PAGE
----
Increasingly the western media is portraying the war as virtually won. It is not, and moreover, what happens afterward is really the test. Putin is allegedly ill. Putin is allegedly more and more at odds with the oligarchia, Russian billionaires who supported his rise.
Not so. Look to Mariupol, where the fight for the factory is done, and both sides have declared victory. True, victory is a murkier concept than it was when it meant overrunning the enemy's capitol and installing a quisling there to help mulct it of its resources. Now it can mean territorial gains; it can mean landing a plane on an aircraft carrier and putting up a big banner declaring victory, and then fighting for another ten years. But it really means what the people fighting want it to mean.
Starting a war, on the other hand, is remarkably clear. Putin packed men at the border, and on the appointed day, the tanks rolled. A clear commencement. And now he is angry and frightened about the decisions of Sweden and Finland to join his enemies. Recall that Mr Putin is trained as a lawyer and a spy. Having a NATO country abutting Russia is something unthinkable from his youth in the USSR. Formative notions are perhaps the strongest, and the presence of hostiles on the border – barbarians at his gate – is really unlikely to have the success it hopes for, with Putin absolutely agape at this turn of events.
I am afraid. I am in Kyiv as I write, enjoying few days of sleep in a bed. Since I was the designated coffee-getter this morning, I went around the corner to see my new friend Sergei, the coffee-maker. I went down in the scary, Soviet era elevator, out the door and around to Shevchenko Prospekt, where Coffeycoffey is manned, faithfully, by my new buddy, who has not taken off the Yankee cap I gave him since I did. I think he might sleep with it on; he is 21, and will be called up soon, so if you see a Ukrainian soldier wearing a real, live non-adjustable official Yankee hat, with a formidable uinibrow, that's Sergei. And despite the two air raids last night, both of which came to nothing, the air was different this morning. Many more soldiers, all armed, were out on Shevchenko. The Federal Police were walking in threes, not alone. And fighters were going overhead, even old Mig 21's, which means they are hauling everything out of mothballs.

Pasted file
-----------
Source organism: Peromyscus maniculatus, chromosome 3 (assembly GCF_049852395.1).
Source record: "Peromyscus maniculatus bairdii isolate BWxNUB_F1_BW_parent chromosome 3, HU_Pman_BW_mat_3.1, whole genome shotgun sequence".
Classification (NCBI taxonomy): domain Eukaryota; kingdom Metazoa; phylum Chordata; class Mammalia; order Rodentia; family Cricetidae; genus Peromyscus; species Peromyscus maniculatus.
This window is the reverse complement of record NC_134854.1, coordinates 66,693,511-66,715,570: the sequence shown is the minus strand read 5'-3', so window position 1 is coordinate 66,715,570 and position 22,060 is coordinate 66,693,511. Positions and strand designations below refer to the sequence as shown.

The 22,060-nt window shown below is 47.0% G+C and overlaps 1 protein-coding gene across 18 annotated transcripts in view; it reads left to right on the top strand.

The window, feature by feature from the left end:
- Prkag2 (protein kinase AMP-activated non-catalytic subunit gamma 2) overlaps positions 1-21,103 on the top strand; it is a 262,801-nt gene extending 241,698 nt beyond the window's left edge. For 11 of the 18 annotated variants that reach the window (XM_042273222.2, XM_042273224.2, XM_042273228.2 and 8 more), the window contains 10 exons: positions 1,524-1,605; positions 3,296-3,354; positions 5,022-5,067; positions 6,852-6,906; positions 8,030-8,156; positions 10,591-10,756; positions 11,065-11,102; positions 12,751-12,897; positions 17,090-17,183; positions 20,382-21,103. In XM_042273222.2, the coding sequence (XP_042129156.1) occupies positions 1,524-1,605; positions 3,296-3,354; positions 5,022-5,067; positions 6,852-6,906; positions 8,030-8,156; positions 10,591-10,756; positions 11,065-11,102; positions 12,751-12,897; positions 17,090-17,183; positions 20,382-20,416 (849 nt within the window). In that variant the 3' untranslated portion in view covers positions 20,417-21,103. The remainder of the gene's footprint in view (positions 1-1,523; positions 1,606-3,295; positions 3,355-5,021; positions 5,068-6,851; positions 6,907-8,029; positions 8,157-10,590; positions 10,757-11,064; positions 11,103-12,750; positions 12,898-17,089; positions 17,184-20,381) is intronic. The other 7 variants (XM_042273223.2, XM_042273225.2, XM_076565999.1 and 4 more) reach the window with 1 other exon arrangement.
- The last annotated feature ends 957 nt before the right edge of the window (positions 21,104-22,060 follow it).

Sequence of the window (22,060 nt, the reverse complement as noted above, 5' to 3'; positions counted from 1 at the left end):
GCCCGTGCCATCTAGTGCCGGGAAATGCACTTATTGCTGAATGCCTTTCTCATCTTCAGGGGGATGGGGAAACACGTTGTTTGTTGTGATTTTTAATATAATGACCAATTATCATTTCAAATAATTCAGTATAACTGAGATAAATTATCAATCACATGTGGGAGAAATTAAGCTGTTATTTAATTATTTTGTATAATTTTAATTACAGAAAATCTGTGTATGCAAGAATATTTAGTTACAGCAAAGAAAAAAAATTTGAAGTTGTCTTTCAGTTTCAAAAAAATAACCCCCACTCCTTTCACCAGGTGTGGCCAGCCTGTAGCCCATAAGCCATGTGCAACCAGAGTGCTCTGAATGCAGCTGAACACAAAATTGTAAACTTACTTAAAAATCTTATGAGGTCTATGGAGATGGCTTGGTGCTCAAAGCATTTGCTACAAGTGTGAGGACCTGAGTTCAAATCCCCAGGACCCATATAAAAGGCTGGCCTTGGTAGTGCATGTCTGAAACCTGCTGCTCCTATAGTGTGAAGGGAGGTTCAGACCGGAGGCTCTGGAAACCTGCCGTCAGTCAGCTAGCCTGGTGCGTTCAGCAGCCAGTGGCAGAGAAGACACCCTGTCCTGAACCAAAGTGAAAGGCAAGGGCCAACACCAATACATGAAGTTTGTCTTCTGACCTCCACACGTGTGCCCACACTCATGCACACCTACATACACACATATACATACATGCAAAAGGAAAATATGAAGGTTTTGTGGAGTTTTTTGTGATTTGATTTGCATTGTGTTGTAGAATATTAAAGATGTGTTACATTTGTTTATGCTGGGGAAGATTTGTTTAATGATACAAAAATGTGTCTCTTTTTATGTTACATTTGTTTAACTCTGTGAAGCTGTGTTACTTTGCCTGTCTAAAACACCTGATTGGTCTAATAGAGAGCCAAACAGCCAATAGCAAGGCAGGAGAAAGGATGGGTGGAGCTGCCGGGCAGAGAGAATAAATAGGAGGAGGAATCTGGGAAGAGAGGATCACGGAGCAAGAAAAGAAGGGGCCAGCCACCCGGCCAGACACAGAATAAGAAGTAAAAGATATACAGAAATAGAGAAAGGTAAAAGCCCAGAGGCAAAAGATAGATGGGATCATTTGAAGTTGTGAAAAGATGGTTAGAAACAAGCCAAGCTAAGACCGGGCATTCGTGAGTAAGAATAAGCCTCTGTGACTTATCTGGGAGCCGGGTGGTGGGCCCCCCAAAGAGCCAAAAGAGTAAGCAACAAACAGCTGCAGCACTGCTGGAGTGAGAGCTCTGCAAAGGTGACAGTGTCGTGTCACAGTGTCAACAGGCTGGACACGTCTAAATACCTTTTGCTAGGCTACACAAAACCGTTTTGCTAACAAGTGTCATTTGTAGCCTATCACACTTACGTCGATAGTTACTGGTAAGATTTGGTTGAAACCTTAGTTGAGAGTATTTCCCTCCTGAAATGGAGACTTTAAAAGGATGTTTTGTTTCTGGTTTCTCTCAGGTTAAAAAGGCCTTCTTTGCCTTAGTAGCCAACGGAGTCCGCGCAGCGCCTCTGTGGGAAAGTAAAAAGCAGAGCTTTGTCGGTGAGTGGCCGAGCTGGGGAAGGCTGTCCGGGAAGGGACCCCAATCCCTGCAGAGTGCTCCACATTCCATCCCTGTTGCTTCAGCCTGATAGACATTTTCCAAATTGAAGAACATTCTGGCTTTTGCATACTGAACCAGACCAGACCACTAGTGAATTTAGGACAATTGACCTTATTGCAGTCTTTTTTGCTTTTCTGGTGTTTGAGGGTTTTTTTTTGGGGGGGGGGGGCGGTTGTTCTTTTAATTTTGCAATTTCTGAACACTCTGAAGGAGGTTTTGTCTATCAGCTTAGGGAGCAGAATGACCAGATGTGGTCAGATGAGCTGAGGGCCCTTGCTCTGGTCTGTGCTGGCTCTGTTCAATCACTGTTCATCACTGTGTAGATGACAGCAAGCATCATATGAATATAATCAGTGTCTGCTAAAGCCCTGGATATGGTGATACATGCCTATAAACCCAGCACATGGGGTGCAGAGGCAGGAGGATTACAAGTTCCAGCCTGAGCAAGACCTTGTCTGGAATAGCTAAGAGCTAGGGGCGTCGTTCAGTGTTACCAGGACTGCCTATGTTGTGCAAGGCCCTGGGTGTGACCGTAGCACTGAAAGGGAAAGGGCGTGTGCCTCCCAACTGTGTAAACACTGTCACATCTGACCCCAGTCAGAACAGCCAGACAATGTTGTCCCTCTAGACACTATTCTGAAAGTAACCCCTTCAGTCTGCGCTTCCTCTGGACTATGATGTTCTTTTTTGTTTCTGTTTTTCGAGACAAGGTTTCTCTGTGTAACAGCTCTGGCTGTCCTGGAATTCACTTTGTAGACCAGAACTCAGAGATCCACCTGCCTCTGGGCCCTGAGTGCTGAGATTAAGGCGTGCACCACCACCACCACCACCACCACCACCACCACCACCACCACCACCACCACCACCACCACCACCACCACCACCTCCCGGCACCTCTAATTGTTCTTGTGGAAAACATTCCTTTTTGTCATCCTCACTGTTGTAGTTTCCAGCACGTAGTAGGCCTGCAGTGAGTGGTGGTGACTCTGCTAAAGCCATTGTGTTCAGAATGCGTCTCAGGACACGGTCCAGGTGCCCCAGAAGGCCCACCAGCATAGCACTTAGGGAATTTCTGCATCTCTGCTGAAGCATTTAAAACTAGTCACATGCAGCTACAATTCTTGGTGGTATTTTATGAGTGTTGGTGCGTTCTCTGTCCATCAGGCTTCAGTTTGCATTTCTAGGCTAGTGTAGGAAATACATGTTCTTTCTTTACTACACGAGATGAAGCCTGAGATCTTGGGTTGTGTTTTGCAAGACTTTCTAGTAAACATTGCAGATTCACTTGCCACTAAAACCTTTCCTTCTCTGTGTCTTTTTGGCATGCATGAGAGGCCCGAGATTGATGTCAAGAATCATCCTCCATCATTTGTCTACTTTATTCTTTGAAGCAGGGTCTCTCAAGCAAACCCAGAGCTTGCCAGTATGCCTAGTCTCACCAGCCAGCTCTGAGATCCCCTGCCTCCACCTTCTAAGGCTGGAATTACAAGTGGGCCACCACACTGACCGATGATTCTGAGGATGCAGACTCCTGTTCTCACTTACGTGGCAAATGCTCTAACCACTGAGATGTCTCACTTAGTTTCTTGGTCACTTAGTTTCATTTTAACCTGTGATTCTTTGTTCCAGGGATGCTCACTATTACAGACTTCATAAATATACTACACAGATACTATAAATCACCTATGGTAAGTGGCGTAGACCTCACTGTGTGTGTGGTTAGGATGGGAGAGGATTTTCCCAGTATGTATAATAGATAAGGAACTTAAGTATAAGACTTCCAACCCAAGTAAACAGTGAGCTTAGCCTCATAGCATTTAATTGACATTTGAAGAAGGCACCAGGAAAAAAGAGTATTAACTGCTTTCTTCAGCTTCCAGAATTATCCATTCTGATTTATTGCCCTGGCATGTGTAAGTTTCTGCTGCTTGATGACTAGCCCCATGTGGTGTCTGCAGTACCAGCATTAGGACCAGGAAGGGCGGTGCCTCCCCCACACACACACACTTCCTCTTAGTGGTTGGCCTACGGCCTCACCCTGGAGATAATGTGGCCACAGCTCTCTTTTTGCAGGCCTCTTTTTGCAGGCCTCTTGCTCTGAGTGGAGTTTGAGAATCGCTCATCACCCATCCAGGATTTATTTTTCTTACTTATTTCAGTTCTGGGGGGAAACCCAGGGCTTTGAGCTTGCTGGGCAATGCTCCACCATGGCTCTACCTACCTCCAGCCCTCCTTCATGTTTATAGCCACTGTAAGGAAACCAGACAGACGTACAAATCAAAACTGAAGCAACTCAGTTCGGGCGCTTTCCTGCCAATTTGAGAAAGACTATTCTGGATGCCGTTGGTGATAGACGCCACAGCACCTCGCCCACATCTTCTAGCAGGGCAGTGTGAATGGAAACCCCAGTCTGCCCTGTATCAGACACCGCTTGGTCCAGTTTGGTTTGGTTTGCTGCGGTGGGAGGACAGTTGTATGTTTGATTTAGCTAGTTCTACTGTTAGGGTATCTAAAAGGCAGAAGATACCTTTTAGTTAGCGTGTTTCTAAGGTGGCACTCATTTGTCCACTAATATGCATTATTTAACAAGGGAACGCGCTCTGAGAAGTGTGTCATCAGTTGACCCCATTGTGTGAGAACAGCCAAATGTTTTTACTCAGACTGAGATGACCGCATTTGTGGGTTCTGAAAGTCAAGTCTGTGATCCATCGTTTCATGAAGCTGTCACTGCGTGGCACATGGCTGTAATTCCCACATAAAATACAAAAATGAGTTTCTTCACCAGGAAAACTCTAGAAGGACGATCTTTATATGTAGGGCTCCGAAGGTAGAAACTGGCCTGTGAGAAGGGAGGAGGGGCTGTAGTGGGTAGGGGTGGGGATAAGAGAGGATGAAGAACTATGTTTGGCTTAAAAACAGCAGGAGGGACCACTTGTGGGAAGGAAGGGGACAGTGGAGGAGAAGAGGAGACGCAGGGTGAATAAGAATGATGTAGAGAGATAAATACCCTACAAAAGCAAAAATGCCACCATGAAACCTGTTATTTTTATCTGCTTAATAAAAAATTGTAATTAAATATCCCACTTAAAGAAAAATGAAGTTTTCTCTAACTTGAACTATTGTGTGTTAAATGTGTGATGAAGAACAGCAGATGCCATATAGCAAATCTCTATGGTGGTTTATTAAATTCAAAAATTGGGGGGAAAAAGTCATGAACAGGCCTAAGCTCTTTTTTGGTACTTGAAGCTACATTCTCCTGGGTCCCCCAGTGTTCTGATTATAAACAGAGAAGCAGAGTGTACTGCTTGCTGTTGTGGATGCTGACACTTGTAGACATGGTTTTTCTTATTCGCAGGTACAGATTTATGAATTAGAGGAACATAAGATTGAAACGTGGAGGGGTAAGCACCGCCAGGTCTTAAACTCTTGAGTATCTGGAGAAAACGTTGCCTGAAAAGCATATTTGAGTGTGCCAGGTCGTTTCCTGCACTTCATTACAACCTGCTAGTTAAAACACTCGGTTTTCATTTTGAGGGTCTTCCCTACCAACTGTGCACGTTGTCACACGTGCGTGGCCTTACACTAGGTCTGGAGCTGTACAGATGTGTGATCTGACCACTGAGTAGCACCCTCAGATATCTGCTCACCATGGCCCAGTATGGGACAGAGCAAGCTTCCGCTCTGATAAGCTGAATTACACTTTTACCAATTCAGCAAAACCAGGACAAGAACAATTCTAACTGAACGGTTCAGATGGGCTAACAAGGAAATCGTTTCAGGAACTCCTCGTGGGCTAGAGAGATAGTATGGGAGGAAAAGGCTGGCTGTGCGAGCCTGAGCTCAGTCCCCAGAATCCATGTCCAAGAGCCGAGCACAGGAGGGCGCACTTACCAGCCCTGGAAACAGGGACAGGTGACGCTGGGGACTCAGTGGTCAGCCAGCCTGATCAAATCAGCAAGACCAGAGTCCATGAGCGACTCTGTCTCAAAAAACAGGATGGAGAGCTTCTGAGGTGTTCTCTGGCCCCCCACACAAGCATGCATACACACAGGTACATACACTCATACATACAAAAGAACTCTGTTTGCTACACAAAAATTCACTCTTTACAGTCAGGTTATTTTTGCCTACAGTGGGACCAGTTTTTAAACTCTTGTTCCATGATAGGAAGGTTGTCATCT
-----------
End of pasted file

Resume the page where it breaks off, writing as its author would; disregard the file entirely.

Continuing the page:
Turkey opposed the move by Sweden and Finland, and although one might ask why, it is because they stand in the direct way of an angry Russia. Erdogan is the man on the top, and doesn't want the balance of power disturbed. I am afraid that is what has happened; it is sort of like stationing nuclear rockets in Cuba.
It hits too close to home.
So, while it may strengthen NATO, I also believe it brings us closer to the Guns of August 2.0. Perhaps not, but let me quote Buffalo Springfield, as a cautionary tale:
There's Battle lines being drawn
Nobody's right, if everybody's wrong
Young people speaking their mind
Getting so much resistance, from behind…
Anyway…we better watch out, children. This isn't over by a long, long shot.
The writer is a former military man, now researching and writing about the Ukrainian Conflict. Questions can be sent directly to email@example.com.
Welcome to the discussion.